The USDA’s controversial Interim Final Rule for hemp is getting another extension for public comment – an additional 30 days.
Late last week, the U.S. Department of Agriculture announced it was reopening the comment period for the interim final rule published back in October last year that established the U.S. Domestic Hemp Production Program.
While it is welcoming further comment on any aspect of the rule, USDA is particularly interested in feedback on a number of specific topics including:
- Measurement of Uncertainty for Sampling
- Disposal and Remediation of Non-Compliant Plants
- 15-day Harvest Window
- Sampling Methodology – Flower vs. Whole Plant
- DEA Laboratory Registration
There have been increasing calls for a delay of final implementation of the rule given some of the thorny issues that remain, including related to the points above.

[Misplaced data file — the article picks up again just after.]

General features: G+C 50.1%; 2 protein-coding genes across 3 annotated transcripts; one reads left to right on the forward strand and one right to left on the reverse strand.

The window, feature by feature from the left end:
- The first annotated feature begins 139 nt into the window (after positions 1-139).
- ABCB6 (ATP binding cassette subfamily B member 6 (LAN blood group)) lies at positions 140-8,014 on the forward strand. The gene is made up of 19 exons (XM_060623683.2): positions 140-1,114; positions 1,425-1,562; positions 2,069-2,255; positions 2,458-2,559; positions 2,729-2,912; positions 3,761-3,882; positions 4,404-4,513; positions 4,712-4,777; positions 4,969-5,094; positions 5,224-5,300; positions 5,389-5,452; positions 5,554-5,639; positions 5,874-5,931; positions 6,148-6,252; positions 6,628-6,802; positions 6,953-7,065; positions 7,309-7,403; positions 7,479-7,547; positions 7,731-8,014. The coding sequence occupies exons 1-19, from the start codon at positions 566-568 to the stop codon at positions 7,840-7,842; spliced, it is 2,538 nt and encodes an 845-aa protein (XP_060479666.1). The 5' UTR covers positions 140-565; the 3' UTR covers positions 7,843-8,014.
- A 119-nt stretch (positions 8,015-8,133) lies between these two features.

The reopening will provide an additional 30 days for interested persons to comment on the IFR, with the comment period closing on Oct. 8, 2020. USDA notes those who submitted comments during initial sixty day public comment period between October 31, 2019 and December 30, 2019 or the subsequent extension period between December 31, 2019 and January 29, 2020 don’t need to resubmit as those contributions are already part of the public record.
Approximately 4,600 comments were received during the initial ninety-day public comment period and no doubt many more will be added during this extension.
The full notice regarding the extension along with notes regarding specific points can be found here. For example, USDA acknowledges it has received significant feedback on the 15 day harvest window, which many felt is far too short. Under the IFR, a sample would need to be sent for THC testing within 15 days prior to harvesting as the longer hemp is in the ground, the higher its THC content will be. The feedback received has suggested a harvest window of 30 days to allow farmers sufficient time for harvesting activity.
Since publishing the interim final rule, the total number of USDA approved hemp plans stands at 58. The states to most recently get a green light are Maine and Missouri.